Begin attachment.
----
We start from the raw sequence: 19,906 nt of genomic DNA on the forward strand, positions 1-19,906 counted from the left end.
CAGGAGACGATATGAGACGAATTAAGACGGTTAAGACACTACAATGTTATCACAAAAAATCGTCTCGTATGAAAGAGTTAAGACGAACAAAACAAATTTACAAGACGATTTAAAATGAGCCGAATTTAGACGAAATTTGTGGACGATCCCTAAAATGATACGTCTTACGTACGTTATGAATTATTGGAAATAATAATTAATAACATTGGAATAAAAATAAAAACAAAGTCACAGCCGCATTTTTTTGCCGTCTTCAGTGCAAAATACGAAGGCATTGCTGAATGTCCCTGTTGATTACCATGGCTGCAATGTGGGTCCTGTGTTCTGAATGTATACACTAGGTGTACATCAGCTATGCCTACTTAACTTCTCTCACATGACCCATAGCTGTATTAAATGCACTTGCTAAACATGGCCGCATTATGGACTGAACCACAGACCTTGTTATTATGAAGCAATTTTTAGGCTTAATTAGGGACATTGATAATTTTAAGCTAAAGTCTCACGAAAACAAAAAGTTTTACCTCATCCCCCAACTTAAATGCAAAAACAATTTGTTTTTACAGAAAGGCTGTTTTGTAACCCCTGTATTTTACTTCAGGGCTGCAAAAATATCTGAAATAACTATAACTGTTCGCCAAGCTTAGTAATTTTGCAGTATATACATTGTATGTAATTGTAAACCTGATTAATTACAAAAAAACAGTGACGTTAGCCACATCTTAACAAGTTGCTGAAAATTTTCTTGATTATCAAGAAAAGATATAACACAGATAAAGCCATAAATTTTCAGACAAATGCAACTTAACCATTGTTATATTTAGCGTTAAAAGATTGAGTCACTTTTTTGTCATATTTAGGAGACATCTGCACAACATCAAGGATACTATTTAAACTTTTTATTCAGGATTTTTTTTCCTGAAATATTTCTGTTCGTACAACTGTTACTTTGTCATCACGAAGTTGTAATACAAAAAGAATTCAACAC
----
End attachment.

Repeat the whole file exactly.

We start from the raw sequence: 19,906 nt of genomic DNA on the forward strand, positions 1-19,906 counted from the left end.
CAGGAGACGATATGAGACGAATTAAGACGGTTAAGACACTACAATGTTATCACAAAAAATCGTCTCGTATGAAAGAGTTAAGACGAACAAAACAAATTTACAAGACGATTTAAAATGAGCCGAATTTAGACGAAATTTGTGGACGATCCCTAAAATGATACGTCTTACGTACGTTATGAATTATTGGAAATAATAATTAATAACATTGGAATAAAAATAAAAACAAAGTCACAGCCGCATTTTTTTGCCGTCTTCAGTGCAAAATACGAAGGCATTGCTGAATGTCCCTGTTGATTACCATGGCTGCAATGTGGGTCCTGTGTTCTGAATGTATACACTAGGTGTACATCAGCTATGCCTACTTAACTTCTCTCACATGACCCATAGCTGTATTAAATGCACTTGCTAAACATGGCCGCATTATGGACTGAACCACAGACCTTGTTATTATGAAGCAATTTTTAGGCTTAATTAGGGACATTGATAATTTTAAGCTAAAGTCTCACGAAAACAAAAAGTTTTACCTCATCCCCCAACTTAAATGCAAAAACAATTTGTTTTTACAGAAAGGCTGTTTTGTAACCCCTGTATTTTACTTCAGGGCTGCAAAAATATCTGAAATAACTATAACTGTTCGCCAAGCTTAGTAATTTTGCAGTATATACATTGTATGTAATTGTAAACCTGATTAATTACAAAAAAACAGTGACGTTAGCCACATCTTAACAAGTTGCTGAAAATTTTCTTGATTATCAAGAAAAGATATAACACAGATAAAGCCATAAATTTTCAGACAAATGCAACTTAACCATTGTTATATTTAGCGTTAAAAGATTGAGTCACTTTTTTGTCATATTTAGGAGACATCTGCACAACATCAAGGATACTATTTAAACTTTTTATTCAGGATTTTTTTTCCTGAAATATTTCTGTTCGTACAACTGTTACTTTGTCATCACGAAGTTGTAATACAAAAAGAATTCAACAC